In artist John Risseeuw's works, the subject matter isn't difficult to decipher. Rather than searching for abstract thought, the viewer needs only to examine the paper on which Risseeuw's art is printed. In his latest collection, "The Landmine Prints" which shows at downtown's Burton Barr Central Library beginning Thursday, September 2, the modus operandi of Risseeuw's previous projects remains.
"The content of the paper is the subject of the art," says Risseeuw, a professor of art at Arizona State University's Herberger College of Fine Arts.
In 1991, he created "The Bill of Rights" -- to commemorate its bicentennial -- by printing the U.S. Constitution's first 10 amendments on paper made of cotton American flags and blue jeans. "It had more meaning because of what it was printed on," he says. "People asked me, 'Can you do that? Can you cut up American flags to create this?' And I said, 'Yeah, it says so right here in the First Amendment.'"
John Risseeuw's "The Landmine Prints"
Burton Barr Central Library's @Central Gallery, 1221 North Central
Will be on display from Thursday, September 2, through September 28. All proceeds benefit the Landmine Survivors Network, Vietnam Veterans of America Foundation, Adopt-a-Minefield, and other victim- assistance agencies. Call 602-256-3521.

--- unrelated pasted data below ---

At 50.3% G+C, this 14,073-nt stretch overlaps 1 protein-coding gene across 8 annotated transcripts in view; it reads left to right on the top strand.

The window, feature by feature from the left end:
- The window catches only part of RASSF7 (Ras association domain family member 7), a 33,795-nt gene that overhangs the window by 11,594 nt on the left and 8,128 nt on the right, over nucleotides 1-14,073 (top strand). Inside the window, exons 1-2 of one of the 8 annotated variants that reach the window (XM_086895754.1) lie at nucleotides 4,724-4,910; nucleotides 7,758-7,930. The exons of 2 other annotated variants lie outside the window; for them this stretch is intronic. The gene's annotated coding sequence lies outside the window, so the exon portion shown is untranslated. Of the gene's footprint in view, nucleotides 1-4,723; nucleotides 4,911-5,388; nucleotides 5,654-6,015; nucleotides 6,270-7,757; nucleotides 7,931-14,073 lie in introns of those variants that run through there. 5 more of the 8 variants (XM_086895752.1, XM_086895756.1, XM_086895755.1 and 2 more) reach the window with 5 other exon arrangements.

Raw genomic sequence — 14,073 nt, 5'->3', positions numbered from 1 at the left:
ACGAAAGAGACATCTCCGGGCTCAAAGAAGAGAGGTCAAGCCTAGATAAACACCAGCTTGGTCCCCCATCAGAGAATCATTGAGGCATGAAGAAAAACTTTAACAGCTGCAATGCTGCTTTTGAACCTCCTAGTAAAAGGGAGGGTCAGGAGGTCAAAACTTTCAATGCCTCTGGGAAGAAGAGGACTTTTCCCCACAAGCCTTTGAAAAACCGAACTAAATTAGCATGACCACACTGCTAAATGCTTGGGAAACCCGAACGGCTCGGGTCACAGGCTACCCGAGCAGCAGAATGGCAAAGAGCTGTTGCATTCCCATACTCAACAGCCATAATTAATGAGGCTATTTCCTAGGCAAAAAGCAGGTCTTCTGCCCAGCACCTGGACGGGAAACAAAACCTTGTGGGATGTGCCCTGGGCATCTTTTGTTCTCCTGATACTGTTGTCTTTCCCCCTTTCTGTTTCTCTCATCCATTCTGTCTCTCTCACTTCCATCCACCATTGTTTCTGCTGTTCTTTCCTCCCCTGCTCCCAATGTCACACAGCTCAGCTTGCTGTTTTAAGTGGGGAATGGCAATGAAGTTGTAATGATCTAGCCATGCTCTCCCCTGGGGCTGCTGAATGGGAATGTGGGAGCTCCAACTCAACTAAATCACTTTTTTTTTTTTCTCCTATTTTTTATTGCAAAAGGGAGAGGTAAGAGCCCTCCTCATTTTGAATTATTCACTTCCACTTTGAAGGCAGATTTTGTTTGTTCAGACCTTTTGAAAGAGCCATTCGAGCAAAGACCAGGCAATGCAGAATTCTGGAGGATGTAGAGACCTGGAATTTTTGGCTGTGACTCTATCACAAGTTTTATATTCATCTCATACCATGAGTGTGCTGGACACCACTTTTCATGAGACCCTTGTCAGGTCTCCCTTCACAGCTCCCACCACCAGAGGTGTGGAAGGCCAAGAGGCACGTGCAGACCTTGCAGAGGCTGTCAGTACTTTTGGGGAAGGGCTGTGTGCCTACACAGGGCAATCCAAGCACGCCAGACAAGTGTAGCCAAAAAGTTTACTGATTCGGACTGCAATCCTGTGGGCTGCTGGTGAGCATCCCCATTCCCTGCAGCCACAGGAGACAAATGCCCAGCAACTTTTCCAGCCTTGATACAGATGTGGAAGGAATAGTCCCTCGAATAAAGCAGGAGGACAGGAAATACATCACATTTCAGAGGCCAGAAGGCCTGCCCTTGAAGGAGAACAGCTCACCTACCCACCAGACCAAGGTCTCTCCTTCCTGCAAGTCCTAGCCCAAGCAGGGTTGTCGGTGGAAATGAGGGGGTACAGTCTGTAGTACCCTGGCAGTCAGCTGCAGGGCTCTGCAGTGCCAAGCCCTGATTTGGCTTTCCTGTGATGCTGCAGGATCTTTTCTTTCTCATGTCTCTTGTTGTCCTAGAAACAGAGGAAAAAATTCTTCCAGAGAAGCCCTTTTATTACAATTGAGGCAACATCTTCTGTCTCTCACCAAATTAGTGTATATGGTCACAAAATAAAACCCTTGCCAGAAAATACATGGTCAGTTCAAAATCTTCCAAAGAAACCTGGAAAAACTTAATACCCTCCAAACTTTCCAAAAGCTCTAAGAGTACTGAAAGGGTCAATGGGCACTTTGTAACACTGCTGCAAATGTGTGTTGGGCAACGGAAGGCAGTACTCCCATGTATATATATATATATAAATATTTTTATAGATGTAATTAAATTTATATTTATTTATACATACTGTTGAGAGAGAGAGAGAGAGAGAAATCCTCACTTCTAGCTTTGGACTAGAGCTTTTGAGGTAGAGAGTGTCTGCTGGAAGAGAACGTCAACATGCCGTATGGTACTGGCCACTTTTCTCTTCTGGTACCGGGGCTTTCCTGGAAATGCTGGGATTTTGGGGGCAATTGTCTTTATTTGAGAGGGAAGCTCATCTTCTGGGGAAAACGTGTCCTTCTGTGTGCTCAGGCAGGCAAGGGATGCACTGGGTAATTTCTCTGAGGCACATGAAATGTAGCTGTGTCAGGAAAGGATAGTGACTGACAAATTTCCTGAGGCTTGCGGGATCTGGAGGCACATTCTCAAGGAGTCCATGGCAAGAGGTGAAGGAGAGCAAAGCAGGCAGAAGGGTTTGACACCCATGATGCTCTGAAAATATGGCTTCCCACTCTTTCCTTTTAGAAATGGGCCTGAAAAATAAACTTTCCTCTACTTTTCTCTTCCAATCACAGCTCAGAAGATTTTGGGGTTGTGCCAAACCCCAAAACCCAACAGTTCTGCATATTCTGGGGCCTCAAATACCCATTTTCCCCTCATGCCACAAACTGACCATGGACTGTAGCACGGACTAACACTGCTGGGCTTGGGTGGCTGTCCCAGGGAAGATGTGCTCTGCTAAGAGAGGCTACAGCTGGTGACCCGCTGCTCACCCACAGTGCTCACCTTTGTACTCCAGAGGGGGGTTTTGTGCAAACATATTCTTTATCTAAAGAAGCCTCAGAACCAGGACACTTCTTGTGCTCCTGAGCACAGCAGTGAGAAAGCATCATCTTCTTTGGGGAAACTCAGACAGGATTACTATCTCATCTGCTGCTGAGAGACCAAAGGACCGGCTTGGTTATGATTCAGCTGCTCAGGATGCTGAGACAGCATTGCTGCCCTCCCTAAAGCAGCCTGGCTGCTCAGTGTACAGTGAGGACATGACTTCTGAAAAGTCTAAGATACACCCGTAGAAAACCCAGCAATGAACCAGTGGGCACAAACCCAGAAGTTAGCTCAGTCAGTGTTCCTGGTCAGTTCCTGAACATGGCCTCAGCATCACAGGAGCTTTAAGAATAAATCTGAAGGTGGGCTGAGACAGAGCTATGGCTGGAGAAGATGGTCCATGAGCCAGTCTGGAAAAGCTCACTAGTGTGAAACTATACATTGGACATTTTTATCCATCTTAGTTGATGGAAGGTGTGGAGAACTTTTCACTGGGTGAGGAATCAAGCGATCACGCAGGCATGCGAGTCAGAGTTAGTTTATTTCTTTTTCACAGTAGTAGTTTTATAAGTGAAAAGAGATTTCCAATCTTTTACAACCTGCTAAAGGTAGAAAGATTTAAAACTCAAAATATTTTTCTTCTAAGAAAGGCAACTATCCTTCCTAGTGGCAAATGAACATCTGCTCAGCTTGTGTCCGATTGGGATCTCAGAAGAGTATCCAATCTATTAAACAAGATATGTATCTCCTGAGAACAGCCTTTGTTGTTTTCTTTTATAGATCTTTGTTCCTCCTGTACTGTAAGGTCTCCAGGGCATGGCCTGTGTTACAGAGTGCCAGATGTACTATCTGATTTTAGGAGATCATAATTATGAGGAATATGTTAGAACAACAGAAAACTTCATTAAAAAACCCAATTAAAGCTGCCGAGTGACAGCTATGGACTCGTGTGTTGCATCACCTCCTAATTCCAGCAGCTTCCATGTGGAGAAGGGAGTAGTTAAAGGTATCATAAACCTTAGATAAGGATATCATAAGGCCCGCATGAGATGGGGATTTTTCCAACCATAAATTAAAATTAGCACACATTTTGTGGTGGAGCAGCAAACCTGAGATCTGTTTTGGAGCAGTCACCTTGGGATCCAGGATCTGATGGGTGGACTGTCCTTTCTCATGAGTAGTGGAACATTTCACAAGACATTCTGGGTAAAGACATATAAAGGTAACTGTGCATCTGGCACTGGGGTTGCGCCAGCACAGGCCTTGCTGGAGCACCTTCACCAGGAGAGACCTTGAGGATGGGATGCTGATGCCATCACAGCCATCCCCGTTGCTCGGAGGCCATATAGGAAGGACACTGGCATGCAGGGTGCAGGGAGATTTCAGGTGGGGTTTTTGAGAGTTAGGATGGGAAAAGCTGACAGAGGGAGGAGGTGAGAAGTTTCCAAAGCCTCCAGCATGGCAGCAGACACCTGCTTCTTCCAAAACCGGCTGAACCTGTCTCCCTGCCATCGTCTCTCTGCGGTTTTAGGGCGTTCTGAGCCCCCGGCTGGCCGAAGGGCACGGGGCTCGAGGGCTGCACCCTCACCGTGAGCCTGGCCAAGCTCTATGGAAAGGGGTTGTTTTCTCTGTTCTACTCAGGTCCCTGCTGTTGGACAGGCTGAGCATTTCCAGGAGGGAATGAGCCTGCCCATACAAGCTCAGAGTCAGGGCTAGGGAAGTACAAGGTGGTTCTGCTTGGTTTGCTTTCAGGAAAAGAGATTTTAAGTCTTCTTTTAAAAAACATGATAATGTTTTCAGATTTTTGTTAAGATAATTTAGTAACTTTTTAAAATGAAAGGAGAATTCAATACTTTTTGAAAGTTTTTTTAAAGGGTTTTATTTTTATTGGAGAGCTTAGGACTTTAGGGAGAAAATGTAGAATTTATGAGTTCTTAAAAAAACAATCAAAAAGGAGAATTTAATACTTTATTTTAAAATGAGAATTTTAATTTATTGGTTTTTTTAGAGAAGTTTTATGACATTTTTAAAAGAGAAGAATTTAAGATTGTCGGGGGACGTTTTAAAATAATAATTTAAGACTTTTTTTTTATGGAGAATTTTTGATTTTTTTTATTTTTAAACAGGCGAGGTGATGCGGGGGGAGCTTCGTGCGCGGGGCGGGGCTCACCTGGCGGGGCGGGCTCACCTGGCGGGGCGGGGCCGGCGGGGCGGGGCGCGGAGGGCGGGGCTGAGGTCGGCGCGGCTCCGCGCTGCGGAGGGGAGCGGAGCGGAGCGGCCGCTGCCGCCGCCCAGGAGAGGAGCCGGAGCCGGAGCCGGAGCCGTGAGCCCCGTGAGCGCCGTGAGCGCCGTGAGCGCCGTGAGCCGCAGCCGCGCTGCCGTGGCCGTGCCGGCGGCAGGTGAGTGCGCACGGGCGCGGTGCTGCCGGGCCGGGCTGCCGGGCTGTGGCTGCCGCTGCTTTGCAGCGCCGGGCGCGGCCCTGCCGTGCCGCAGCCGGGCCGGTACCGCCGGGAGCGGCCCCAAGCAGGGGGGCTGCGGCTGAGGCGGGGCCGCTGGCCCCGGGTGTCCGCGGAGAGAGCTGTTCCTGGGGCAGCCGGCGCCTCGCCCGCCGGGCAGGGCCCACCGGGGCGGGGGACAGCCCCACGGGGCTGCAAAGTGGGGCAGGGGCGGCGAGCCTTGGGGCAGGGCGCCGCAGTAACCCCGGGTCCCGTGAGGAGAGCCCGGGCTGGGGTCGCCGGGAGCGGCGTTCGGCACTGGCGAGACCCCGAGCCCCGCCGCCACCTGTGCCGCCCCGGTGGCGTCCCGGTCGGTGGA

In 1996, Risseeuw created a piece about the world arms trade, printed on paper made from clothing of victims of armed conflict and recycled currency from the top 10 arms-exporting nations.
With "The Landmine Prints," Risseeuw uses the same formula for the paper, but for a different political purpose: to inform the American public of land-mine crises around the world. Using clothing from land-mine victims in Mozambique and Iraq, plant fibers from minefields in Vietnam and Bosnia, and currency of nations that produce land mines, Risseeuw has created 13 prints -- for sale -- that he hopes will not only raise awareness, but also raise funds for agencies that assist land-mine victims.
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"I'm not directly related to anyone who's been injured; I'm not a veteran," he explains. "It's just simply one of many issues I'm aware of as an involved citizen."